In general, the poll found that a majority (54 percent) of Canadians would like to pass on at least some of their heritage during their lifetime. The top reasons for transferring wealth are to ensure conflict-free distribution (34 percent) and to provide immediate financial relief to a family member or friend (27 percent).

However, this year’s number is significantly lower than a year ago, when 65 percent of Canadians hoped to do the same. The top reason for hesitation for nearly half (45 percent) of Canadians was risking their own financial future. Other reasons include tax implications (19 percent), lack of immediate need (18 percent), and unworthy recipients (18 percent).

Nonetheless, experts are predicting an era of unprecedented wealth transfers in the next decade. In fact, Canadian inheritances are expected to reach as high as $1 trillion.

The large intergenerational wealth transfer has already fueled the luxury real estate market. Don Kottick, CEO of Sotheby’s International Realty Canada, said in an interview with Larysa Harapyn last year that wealth transfers are the reason many millennials have been able to move up in the housing market.

“At this point … we’re starting to go through the largest wealth transfer we’ve ever seen,” Kottick said. “[Millennials]basically skipped the first-time home buyer — they went straight into single-family homes.”

The Edward Jones survey surveyed 1,517 Canadian adults ages 18 and older.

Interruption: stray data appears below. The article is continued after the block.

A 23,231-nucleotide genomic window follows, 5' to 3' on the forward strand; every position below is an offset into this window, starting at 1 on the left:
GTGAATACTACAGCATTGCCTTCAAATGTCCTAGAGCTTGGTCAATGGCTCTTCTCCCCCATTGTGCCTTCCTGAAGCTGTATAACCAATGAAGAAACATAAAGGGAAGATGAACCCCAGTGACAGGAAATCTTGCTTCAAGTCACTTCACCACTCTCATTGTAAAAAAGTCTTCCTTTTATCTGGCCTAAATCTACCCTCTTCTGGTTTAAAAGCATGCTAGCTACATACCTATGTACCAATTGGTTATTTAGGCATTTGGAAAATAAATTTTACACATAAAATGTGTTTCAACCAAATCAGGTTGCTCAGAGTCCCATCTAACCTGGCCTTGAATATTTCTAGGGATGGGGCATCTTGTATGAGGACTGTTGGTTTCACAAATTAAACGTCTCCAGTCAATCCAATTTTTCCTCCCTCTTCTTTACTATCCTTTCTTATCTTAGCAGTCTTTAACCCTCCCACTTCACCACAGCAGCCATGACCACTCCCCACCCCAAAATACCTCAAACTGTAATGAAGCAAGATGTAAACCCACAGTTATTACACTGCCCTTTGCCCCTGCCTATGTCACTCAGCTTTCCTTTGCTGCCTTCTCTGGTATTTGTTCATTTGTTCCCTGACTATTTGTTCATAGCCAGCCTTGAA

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GOLD IS UNLOCKED The CEO of Agnico Eagle Mines Ltd., Canada’s largest gold producer, said he was confident gold prices would break out of a months-long slump and described his investment in a Mexican copper project as opportunistic rather than precious metals. Gold appears to be suffering because the US Federal Reserve and other central banks have been raising interest rates so rapidly in recent months, making fixed income assets like bonds more attractive. Once the Fed stops raising interest rates, “gold will be released and go up,” said Ammar Al-Joundi, Agnico’s chief executive officer. Gabriel Friedman of the Financial Post reports. Photo by Sean Kilpatrick/The Canadian Press


  • Statistics Canada releases travel figures between Canada and other countries for July.

  • Physicians specializing in infectious diseases, emergency medicine and pandemic management will release a report entitled “Evaluating Canada’s Pandemic Border and Travel Policies: Lessons Learned” assessing the impact and effectiveness of the federal travel restrictions put in place to deal with COVID-19.